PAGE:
Glazed ceramic pots will require a bit of extra work to get that fine clean drill. Another tip you should keep in mind is when you’re drilling. For ceramics, there is a certain speed you should be drilling at, too fast drilling will lead to heat buildup and possibly ruining the durability of your drill bit while drilling too slow will probably not cause any penetration to the ceramic.
What types of drill bits will work best for ceramic pots?
There are three main types of drill bits for ceramics: earthenware, porcelain, and stoneware. For unglazed earthenware ceramic pots, a masonry drill bit with or without the carbide finish should suffice. If they are glazed then a tile drill bit is preferred as they are a bit sharper than the masonry ones. Diamond tipped drill bits will also work as they spread the pressure evenly throughout the pot, causing it to not shatter immediately. The same thing applies for stoneware and always use a tile bit for porcelain as it will always come glazed.
Types of drill bits for Ceramic Pots
Not all drill bits are created equally, especially when trying to drill a hole in your ceramic pot. I can definitely assure you that if you choose the right drill bit the job will be 10 times easier. Normally drill bits are classified by the shape and material coating as each of them have their pros and cons. I’ll show you every type of drill bit and whether it is suitable for this application or not.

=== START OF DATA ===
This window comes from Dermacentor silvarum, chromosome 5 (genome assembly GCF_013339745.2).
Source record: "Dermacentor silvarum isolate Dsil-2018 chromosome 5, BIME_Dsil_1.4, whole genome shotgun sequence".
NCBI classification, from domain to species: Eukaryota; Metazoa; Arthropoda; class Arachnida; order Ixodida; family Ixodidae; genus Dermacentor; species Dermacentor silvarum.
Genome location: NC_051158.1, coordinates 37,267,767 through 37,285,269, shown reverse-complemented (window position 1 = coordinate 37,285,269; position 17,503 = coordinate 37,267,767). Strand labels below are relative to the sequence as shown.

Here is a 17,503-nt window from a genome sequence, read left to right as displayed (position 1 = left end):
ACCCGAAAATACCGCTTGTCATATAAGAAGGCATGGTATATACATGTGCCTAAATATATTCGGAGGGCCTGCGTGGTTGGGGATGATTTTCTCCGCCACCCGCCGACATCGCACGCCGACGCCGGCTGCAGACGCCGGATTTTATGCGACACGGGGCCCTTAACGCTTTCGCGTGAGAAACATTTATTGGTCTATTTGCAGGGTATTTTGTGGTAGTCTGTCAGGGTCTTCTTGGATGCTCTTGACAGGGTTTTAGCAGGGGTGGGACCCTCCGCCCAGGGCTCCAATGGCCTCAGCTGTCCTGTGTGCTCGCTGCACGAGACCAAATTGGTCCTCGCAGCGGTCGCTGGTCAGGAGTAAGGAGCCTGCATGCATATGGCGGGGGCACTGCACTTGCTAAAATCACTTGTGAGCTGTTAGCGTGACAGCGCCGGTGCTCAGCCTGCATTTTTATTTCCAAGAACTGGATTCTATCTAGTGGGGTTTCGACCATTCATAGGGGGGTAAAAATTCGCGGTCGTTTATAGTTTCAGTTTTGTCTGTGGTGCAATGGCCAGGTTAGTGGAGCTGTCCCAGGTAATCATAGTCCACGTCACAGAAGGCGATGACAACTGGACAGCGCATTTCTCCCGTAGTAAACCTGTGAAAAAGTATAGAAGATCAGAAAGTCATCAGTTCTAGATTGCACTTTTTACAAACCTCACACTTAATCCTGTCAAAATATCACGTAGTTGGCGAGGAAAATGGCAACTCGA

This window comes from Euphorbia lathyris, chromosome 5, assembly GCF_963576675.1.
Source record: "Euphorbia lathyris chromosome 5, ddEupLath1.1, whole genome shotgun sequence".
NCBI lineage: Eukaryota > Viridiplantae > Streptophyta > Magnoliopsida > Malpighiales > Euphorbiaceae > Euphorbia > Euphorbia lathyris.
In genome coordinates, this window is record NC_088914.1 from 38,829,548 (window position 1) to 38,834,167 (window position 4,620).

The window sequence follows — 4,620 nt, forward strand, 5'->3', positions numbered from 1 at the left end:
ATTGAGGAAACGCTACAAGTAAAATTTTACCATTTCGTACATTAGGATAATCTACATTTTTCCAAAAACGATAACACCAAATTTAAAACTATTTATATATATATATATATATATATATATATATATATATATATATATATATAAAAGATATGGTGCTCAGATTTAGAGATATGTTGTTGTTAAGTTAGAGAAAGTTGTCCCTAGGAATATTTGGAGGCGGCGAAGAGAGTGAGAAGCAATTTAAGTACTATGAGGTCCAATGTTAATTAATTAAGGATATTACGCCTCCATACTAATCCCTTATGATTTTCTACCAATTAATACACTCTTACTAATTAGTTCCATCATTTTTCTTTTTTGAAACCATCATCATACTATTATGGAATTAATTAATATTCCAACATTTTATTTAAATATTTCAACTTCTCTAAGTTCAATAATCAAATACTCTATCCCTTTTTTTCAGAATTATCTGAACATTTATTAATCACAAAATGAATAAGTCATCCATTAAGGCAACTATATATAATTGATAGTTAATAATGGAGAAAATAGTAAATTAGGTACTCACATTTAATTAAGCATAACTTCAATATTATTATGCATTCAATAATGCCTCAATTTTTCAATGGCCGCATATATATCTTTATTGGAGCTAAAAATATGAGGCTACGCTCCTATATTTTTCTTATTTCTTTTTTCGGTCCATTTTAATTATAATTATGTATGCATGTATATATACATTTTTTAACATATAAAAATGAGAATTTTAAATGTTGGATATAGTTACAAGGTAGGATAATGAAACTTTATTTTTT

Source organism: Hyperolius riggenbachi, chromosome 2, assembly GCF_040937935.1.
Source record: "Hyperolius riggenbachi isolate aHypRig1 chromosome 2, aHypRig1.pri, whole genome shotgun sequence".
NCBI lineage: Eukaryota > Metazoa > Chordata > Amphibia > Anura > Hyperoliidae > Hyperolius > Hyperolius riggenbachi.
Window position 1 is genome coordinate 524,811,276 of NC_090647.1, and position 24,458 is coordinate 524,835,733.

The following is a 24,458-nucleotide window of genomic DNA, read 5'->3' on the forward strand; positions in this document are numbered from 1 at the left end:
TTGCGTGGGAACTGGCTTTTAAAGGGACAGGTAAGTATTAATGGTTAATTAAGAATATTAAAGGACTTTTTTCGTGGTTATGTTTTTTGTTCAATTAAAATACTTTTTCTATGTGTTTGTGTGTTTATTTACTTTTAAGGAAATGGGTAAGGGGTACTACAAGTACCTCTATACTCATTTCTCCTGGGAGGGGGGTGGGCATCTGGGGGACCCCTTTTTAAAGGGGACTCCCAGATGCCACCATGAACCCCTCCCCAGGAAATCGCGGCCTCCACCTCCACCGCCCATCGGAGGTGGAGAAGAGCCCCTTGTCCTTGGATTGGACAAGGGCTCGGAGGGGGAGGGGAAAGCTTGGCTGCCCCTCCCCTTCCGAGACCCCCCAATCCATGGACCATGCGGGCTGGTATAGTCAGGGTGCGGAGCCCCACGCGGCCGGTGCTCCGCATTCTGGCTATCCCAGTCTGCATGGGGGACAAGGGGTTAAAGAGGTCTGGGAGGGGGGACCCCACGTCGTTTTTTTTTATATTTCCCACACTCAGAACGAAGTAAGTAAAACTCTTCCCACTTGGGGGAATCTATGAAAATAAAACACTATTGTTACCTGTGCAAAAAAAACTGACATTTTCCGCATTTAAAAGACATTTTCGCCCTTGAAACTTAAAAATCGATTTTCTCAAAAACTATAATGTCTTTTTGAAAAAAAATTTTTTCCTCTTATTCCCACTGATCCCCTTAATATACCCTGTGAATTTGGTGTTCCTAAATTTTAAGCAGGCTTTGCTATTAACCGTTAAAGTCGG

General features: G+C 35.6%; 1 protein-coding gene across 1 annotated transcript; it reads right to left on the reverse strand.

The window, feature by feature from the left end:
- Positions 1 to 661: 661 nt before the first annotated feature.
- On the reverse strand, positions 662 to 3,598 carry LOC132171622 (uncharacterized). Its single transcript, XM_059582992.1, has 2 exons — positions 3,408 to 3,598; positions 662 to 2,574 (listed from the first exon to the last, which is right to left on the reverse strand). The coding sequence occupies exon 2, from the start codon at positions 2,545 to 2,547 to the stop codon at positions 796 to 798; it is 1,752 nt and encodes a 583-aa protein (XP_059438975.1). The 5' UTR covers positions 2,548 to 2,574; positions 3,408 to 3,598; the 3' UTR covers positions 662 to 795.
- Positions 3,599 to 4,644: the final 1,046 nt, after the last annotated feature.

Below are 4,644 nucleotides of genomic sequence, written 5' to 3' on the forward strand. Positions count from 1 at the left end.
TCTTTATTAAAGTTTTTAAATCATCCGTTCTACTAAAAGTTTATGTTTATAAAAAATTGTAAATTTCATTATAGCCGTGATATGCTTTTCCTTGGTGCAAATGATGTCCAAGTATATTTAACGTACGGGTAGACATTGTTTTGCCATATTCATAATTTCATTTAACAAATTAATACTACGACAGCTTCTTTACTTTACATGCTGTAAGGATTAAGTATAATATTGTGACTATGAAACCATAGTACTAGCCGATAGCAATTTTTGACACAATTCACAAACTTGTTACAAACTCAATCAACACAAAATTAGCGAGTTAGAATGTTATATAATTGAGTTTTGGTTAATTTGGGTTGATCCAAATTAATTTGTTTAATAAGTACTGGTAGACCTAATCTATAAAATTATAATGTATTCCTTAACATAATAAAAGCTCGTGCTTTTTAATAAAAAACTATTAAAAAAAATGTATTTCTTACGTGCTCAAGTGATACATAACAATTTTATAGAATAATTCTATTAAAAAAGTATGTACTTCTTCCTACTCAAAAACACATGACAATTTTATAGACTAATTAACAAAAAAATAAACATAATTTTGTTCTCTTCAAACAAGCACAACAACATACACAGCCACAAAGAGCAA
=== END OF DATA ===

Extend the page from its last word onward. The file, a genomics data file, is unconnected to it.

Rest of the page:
Twist drill bit
This the standard drill bit that everyone gets when you buy a drill. This drill bit is equivalent to the one size fits all approach, meaning it is very versatile but the quality of drilling might not be that great. I would only recommend this drill bit if your ceramic pot is not glazed and you do not wish to spend a few dollars for better drill bit meant for ceramics
Brad-point drill bit
This tip is similar to the twist drill bit, except for the fact that the tip has a W-centered shape that provides stability after piercing through the material. This drill bit is meant for penetrating wood so obviously this would not work for drilling ceramic pots.
Auger drill bit
This drill bit just an extension of a twist drill bit and is usually meant for wood also. I would advise against this drill bit as you may lose stability due to its elongated length.
Spade drill bit